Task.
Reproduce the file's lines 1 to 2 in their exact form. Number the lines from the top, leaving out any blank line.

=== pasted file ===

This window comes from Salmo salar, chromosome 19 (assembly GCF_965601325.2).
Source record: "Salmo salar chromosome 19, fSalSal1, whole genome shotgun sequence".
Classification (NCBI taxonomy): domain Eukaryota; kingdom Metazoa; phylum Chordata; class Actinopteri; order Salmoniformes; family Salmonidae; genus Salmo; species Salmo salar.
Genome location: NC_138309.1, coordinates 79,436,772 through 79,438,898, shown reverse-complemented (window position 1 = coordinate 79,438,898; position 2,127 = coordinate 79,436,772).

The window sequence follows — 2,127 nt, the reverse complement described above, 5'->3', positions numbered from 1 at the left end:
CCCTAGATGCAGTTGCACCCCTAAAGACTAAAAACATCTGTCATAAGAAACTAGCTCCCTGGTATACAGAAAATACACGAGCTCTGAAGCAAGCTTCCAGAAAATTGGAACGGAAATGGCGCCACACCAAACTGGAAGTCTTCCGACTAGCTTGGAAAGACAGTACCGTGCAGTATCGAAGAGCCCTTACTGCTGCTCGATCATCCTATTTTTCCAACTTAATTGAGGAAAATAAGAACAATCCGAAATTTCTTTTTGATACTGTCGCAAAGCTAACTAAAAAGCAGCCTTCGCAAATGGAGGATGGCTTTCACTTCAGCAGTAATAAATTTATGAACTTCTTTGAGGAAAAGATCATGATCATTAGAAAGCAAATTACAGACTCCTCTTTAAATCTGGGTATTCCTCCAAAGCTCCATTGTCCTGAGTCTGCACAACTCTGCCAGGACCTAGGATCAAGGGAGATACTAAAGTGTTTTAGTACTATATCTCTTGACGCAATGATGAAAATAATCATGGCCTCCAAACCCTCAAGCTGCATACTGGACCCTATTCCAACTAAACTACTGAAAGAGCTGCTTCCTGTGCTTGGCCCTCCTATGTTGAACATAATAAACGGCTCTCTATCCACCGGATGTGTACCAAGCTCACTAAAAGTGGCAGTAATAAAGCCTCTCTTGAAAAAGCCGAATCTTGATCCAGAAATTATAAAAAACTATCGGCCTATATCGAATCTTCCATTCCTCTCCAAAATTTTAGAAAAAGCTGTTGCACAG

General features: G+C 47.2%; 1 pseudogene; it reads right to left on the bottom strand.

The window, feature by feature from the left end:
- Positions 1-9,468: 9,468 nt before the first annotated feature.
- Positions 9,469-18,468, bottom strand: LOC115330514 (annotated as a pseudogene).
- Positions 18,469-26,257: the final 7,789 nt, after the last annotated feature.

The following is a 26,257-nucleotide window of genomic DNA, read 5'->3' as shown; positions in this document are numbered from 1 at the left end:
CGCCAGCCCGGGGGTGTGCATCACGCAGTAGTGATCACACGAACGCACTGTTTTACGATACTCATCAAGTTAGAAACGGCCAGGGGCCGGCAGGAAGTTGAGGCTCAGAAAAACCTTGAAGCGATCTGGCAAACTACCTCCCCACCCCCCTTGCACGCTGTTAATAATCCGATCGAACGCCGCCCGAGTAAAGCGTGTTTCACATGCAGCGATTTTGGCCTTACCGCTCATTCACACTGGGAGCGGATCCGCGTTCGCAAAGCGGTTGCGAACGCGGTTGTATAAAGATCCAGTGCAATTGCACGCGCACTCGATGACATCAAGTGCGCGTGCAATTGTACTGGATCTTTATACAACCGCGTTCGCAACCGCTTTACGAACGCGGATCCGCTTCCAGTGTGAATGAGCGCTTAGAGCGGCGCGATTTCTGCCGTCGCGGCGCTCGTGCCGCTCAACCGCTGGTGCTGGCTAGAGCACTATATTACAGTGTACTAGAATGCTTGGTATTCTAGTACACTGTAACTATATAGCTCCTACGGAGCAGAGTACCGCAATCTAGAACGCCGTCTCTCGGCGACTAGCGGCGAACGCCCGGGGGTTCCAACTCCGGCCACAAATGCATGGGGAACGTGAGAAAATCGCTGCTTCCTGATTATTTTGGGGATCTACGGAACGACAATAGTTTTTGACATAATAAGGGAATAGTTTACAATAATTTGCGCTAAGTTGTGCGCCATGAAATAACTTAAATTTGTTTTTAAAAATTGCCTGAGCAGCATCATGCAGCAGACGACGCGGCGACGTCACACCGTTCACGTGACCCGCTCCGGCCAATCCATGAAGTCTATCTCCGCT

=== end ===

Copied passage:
This window comes from Salmo salar, chromosome 19 (assembly GCF_965601325.2).
Source record: "Salmo salar chromosome 19, fSalSal1, whole genome shotgun sequence".